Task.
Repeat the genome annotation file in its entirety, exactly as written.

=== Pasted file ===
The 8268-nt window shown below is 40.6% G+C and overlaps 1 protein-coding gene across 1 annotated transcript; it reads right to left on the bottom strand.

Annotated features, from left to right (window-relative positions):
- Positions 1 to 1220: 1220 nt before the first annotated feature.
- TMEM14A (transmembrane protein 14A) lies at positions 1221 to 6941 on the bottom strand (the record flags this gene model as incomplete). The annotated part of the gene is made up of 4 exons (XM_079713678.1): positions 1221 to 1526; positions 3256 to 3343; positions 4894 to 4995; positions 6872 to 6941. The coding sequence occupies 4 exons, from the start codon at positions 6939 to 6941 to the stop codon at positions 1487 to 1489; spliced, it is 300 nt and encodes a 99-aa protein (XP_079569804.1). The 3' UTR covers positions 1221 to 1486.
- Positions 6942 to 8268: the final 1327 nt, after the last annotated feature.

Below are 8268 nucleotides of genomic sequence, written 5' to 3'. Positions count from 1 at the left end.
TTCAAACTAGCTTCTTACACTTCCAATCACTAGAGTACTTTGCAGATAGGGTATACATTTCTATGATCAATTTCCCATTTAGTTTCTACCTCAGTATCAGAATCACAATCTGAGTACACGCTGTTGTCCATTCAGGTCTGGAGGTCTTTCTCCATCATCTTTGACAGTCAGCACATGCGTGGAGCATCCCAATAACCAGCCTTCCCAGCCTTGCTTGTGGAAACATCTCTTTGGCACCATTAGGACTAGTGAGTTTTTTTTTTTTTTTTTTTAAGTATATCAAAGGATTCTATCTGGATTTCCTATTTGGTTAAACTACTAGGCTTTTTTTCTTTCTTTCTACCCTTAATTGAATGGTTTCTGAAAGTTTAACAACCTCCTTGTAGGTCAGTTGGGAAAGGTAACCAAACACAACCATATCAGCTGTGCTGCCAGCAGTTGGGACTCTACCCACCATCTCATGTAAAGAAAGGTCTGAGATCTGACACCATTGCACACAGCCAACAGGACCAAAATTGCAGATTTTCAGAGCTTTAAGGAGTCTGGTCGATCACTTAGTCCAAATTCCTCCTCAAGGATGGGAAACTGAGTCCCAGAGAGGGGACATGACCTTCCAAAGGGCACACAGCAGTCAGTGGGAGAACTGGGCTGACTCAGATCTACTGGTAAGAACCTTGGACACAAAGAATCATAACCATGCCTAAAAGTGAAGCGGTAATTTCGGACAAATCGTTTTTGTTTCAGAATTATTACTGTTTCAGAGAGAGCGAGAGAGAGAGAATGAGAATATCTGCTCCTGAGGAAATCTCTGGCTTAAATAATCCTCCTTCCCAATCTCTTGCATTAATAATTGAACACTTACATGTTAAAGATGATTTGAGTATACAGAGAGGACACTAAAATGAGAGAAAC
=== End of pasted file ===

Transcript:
The 8268-nt window shown below is 40.6% G+C and overlaps 1 protein-coding gene across 1 annotated transcript; it reads right to left on the bottom strand.

Annotated features, from left to right (window-relative positions):
- Positions 1 to 1220: 1220 nt before the first annotated feature.
- TMEM14A (transmembrane protein 14A) lies at positions 1221 to 6941 on the bottom strand (the record flags this gene model as incomplete). The annotated part of the gene is made up of 4 exons (XM_079713678.1): positions 1221 to 1526; positions 3256 to 3343; positions 4894 to 4995; positions 6872 to 6941. The coding sequence occupies 4 exons, from the start codon at positions 6939 to 6941 to the stop codon at positions 1487 to 1489; spliced, it is 300 nt and encodes a 99-aa protein (XP_079569804.1). The 3' UTR covers positions 1221 to 1486.
- Positions 6942 to 8268: the final 1327 nt, after the last annotated feature.

Below are 8268 nucleotides of genomic sequence, written 5' to 3'. Positions count from 1 at the left end.
TTCAAACTAGCTTCTTACACTTCCAATCACTAGAGTACTTTGCAGATAGGGTATACATTTCTATGATCAATTTCCCATTTAGTTTCTACCTCAGTATCAGAATCACAATCTGAGTACACGCTGTTGTCCATTCAGGTCTGGAGGTCTTTCTCCATCATCTTTGACAGTCAGCACATGCGTGGAGCATCCCAATAACCAGCCTTCCCAGCCTTGCTTGTGGAAACATCTCTTTGGCACCATTAGGACTAGTGAGTTTTTTTTTTTTTTTTTTTAAGTATATCAAAGGATTCTATCTGGATTTCCTATTTGGTTAAACTACTAGGCTTTTTTTCTTTCTTTCTACCCTTAATTGAATGGTTTCTGAAAGTTTAACAACCTCCTTGTAGGTCAGTTGGGAAAGGTAACCAAACACAACCATATCAGCTGTGCTGCCAGCAGTTGGGACTCTACCCACCATCTCATGTAAAGAAAGGTCTGAGATCTGACACCATTGCACACAGCCAACAGGACCAAAATTGCAGATTTTCAGAGCTTTAAGGAGTCTGGTCGATCACTTAGTCCAAATTCCTCCTCAAGGATGGGAAACTGAGTCCCAGAGAGGGGACATGACCTTCCAAAGGGCACACAGCAGTCAGTGGGAGAACTGGGCTGACTCAGATCTACTGGTAAGAACCTTGGACACAAAGAATCATAACCATGCCTAAAAGTGAAGCGGTAATTTCGGACAAATCGTTTTTGTTTCAGAATTATTACTGTTTCAGAGAGAGCGAGAGAGAGAGAATGAGAATATCTGCTCCTGAGGAAATCTCTGGCTTAAATAATCCTCCTTCCCAATCTCTTGCATTAATAATTGAACACTTACATGTTAAAGATGATTTGAGTATACAGAGAGGACACTAAAATGAGAGAAAC